How the country is secretly run by the young (that’s the UK. Not Italy.)

This week’s Economist has a very interesting piece on the political establishment in today’s United Kingdom. George Osborne, shadow chancellor, is 38. In his inner circle, advisers Rohan Silva and Rupert Harrison are 28 and 30; his chief of staff, Matthew Hancock, is 31; his speechwriter, Ameet Gill, 27. On the Labour side, Torsten Henricson-Bell, adviser to chancellor Alistair Darling, is 27. Gordon Brown’s speechwriter is said to be 29, and some of Mr. Brown’s policy unit members are reportedly “boyish”. And so on.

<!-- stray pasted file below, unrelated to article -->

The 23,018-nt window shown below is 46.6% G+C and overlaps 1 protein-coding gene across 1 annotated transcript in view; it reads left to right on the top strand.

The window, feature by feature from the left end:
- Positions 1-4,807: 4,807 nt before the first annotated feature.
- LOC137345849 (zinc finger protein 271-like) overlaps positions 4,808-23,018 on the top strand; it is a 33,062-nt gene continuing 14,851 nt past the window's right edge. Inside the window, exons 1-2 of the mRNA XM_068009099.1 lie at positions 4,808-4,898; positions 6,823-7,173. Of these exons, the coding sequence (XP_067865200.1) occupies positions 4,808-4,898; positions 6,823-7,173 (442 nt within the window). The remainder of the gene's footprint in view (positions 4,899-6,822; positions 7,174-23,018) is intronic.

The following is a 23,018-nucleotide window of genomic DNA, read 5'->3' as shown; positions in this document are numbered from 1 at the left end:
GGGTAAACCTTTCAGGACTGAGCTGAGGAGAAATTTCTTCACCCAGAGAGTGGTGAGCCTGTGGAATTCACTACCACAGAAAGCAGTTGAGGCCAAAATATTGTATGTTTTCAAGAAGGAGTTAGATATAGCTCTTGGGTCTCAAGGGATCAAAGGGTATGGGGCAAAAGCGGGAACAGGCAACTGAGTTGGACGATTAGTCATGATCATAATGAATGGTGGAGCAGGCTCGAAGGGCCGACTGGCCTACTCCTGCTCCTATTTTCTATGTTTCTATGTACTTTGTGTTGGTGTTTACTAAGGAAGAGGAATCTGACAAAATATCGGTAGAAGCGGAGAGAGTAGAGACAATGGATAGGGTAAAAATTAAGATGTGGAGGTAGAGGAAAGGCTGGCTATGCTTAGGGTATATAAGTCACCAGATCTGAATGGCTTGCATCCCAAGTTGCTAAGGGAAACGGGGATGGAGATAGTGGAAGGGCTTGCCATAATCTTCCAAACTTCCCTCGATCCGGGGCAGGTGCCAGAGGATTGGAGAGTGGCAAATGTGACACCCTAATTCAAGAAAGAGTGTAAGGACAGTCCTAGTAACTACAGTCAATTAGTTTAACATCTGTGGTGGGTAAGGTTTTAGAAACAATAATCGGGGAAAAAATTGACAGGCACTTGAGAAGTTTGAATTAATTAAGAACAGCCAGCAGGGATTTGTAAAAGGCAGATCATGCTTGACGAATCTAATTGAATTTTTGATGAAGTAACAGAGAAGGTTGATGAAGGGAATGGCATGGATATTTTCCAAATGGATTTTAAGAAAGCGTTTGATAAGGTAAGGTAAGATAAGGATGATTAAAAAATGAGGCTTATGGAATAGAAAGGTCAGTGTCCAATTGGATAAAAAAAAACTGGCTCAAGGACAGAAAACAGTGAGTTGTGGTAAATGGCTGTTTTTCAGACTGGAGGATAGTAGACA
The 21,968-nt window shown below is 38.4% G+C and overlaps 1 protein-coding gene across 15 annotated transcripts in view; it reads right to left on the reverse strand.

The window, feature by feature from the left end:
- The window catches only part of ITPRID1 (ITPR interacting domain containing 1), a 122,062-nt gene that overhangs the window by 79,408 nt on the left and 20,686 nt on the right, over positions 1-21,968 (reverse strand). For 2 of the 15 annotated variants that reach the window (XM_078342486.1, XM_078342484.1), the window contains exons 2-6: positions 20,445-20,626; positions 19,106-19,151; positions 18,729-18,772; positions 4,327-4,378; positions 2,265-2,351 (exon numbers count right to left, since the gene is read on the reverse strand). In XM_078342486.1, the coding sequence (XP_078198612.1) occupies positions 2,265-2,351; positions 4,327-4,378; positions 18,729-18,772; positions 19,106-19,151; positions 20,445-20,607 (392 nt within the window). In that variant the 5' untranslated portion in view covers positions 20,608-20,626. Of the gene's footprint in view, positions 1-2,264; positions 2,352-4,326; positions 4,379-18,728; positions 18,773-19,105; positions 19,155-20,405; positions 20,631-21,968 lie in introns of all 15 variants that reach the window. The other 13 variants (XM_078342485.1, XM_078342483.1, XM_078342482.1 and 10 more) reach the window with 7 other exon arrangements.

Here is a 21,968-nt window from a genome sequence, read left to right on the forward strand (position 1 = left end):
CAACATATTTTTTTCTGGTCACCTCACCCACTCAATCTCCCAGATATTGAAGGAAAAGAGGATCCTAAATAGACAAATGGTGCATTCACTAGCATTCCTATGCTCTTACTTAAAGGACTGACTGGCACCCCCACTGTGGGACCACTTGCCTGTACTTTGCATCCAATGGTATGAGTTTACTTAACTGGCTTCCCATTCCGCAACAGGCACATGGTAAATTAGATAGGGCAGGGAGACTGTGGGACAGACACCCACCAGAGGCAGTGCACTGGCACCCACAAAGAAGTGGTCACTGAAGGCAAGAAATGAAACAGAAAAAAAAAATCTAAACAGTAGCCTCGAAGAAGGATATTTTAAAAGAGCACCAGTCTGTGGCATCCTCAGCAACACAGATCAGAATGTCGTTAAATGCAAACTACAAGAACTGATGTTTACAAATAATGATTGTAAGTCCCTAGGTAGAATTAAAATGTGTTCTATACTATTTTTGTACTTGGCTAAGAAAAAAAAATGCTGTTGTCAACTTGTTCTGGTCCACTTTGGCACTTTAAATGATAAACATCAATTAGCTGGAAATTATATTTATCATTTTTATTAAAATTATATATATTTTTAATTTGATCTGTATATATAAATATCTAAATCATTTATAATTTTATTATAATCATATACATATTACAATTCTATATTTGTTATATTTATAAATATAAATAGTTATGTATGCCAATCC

Greenness has its drawbacks, sure. Yet, as Bagehot remarks, “lack of personal experience does not disqualify someone from holding valid opinions, if curiosity and hard work compensate.” So, how about freshening up Italy’s gerontocracy? We don’t have enough fresh-faced UK-style policy wonks of our own: let’s just import them. They may perceive as “distant and hypothetical” some of the “grimly adult” “substance of politics — pensions, child-rearing and so on”; yet, they can hardly do worse at these topics than our septuagenarian leaders, can they?

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